Oh, why did we have to go to Ikea? Story forthcoming :).

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Parisian summer, part 1

Although I’ve never lived in Paris, I have an interesting history of visits to this glorious city. My most recent time here was in 2009, and my son Eric had never been here, so it was about time for another trip! My family and I had very enthusiastically planned a spring break trip here … departing on March 19, 2020. We booked five nights at a hotel in the 7th Arrondissement, and were counting down the days, certain that the unfolding virus crisis would, at most, require us to take additional measures during our visit …

Paris in 1992; click on photo ^ for a story from that trip

Fast forward four scary, lonely, frustrating months. Some time last July, I said to David, “If the world has reopened enough by this time next year, why don’t we get out of the country for a whole month? You could work from there if needed, and we could really get to experience the town or city.” So instead of the original five days we’d planned on being in Paris last year, we are here for four weeks this year. I mean why not, right?

another Paris story, from 2004

I scoured the internet for apartment rentals, filtering my search to ones that permitted cancellation with a full refund up until July 2021. Other criteria included two bedrooms, a bit of local character, and washer & dryer. I wanted to be within a mile or less from the Seine. Also, we tried looking for a place with air conditioning: Lol, NO, at least not within our budget. (I also watched House Hunters International. Like, a lot.)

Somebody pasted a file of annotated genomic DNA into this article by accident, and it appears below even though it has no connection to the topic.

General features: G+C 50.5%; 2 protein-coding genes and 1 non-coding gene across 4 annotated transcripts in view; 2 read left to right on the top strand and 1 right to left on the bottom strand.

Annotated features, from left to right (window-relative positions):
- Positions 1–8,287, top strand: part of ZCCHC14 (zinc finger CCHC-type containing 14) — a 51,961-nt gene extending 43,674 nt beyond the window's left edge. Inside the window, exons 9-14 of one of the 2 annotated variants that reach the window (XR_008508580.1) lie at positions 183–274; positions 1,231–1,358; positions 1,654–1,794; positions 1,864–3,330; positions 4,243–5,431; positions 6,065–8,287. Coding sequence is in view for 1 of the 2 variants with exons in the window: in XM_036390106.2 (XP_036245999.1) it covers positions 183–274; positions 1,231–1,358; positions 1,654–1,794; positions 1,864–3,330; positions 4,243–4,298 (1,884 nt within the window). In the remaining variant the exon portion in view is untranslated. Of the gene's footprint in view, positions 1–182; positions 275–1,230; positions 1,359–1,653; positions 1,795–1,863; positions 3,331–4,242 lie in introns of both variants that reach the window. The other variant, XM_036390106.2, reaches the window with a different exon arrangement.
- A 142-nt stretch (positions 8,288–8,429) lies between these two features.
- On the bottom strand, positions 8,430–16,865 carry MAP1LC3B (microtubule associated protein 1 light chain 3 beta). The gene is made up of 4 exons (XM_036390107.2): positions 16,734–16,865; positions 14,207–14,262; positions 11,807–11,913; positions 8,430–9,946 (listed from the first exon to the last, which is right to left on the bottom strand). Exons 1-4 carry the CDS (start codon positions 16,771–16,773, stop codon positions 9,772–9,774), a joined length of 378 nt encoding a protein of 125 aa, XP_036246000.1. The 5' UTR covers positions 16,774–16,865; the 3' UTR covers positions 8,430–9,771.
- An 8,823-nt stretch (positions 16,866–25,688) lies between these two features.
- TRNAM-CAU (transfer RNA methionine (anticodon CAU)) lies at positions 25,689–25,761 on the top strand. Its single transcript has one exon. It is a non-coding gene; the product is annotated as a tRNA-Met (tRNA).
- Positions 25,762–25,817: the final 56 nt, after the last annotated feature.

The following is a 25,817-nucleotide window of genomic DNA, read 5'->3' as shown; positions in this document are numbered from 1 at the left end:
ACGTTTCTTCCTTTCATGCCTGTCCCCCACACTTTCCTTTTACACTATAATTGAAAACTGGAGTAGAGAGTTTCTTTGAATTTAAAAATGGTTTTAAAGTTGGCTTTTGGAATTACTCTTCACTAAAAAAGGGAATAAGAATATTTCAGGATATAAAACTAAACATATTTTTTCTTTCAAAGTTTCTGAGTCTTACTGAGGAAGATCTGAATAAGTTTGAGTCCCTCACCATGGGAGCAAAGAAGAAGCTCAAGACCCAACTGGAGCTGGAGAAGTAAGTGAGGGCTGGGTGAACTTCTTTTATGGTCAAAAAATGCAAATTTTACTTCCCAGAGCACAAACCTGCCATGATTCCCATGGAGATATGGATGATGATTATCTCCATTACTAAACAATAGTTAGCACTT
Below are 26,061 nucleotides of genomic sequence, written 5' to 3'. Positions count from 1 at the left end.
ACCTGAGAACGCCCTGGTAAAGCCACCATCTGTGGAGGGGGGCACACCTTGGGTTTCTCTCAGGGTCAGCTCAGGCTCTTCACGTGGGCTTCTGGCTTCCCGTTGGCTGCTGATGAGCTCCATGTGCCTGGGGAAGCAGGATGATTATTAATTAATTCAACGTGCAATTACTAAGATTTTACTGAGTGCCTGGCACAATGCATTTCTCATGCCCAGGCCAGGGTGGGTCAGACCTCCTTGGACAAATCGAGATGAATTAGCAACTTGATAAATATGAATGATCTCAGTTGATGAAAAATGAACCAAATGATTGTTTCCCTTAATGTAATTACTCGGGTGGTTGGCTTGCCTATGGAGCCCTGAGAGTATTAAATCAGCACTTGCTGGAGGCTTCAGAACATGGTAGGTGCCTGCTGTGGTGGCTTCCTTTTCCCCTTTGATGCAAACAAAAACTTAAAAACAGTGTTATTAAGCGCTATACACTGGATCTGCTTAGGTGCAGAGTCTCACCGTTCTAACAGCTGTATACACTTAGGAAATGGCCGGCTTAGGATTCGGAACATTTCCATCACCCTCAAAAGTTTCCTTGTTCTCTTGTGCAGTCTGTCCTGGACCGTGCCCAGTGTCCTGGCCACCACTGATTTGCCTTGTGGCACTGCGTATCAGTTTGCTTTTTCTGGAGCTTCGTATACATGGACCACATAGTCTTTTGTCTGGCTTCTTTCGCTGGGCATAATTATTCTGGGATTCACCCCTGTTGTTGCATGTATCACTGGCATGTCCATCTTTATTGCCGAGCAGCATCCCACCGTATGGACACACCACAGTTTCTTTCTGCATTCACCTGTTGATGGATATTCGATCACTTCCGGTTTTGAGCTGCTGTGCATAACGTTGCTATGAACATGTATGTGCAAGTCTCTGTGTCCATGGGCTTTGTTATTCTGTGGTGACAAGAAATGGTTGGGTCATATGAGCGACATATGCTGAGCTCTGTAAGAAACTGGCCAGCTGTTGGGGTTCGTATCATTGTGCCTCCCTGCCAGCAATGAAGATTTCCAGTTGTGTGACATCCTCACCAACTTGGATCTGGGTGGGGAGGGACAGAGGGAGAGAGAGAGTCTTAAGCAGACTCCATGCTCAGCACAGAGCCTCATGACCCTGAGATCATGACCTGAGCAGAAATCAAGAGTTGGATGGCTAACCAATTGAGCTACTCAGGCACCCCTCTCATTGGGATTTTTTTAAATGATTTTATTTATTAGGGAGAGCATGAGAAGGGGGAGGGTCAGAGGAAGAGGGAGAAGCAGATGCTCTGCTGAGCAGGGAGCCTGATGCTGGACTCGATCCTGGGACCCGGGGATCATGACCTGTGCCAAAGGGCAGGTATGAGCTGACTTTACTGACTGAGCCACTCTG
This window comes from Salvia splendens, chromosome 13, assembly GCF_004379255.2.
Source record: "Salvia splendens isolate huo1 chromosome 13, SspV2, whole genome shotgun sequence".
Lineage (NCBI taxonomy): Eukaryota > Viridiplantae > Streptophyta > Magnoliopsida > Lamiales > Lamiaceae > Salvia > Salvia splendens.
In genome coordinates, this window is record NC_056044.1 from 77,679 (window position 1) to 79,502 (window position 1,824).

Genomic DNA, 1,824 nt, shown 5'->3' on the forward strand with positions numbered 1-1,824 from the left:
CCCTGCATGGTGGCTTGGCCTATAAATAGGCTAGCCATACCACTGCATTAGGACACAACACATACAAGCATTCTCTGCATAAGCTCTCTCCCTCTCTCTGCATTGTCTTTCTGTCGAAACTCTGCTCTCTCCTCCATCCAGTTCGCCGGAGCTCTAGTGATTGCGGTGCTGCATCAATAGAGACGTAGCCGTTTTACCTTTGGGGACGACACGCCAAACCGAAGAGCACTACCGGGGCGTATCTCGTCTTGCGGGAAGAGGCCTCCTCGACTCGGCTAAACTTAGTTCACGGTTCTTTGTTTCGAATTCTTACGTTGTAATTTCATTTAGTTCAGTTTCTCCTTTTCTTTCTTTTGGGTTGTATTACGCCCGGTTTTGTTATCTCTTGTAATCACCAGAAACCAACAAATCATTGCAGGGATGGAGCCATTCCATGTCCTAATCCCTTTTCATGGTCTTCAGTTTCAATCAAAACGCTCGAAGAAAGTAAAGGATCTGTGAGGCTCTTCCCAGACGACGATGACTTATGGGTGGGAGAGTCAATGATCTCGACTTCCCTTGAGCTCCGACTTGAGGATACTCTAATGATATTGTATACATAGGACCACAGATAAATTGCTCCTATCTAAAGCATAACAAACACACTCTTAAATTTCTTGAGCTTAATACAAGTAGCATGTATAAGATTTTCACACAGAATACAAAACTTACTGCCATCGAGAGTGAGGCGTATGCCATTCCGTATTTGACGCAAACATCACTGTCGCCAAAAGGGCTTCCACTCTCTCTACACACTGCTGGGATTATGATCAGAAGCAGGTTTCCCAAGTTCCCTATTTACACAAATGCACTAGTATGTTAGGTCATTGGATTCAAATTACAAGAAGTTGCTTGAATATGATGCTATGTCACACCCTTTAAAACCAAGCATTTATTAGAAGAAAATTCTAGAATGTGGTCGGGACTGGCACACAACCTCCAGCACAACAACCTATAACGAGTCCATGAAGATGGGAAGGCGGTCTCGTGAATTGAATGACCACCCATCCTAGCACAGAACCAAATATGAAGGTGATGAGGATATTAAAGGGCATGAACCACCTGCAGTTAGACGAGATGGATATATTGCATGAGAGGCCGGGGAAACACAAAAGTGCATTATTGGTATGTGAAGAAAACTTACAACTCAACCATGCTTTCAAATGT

2009, click on photo ^ for story

In the end, I reserved a surprisingly (suspiciously?) affordable top-floor flat on a small side street in the 2nd Arrondissement, and we all spent the following twelve months alternating between bracing for disappointment and embracing timid optimism, while weighing our risk tolerance and commitment to safety constantly, too.

countdown to Paris, take deux (2021)

We followed the news, read multiple French government sites for guidelines, and double and triple checked that we had everything we needed to enter France responsibly during their restricted reopening, and still cautioned ourselves and each other against getting too excited. We gave ourselves plenty of time during our connection in Newark, and as soon as an airline employee arrived behind the counter at our gate, we went over and showed him our electronic boarding passes along with all the documents we’d prepared. Good thing, too, because he then gave us a printed boarding pass, on which he wrote OK, and this turned out to be required for boarding. Sure enough, plenty of passengers hadn’t completed this step, and during boarding, they were all sent back to the counter to obtain their OK’d printout. Now, you’ve heard of unruly air travelers being especially bad this year, right? Yep, well, we saw a few very angry folks not being their best selves in that moment, yelling at the boarding attendant because of this.

Nevertheless, we couldn’t believe how smooth everything had otherwise been so far for us. So when departure was delayed after we were already on the plane, we went “Yep, this is where they cancel the flight!” It literally wasn’t until takeoff that we believed fully that we were at long last, on our way to Paris. We still prepared for many hurdles upon arrival at Charles De Gaulle, but it turned out to be a piece of cake, or I should say gâteau.

taking off!
may we be well, and let the adventures begin …

We have now settled well into our home away from home, and are recovering from jetlag. Grateful hearts and beauty at every turn help a lot. I am sitting at this window beside our kitchen table as I write this. Grateful heart indeed.

inspiring view from our kitchen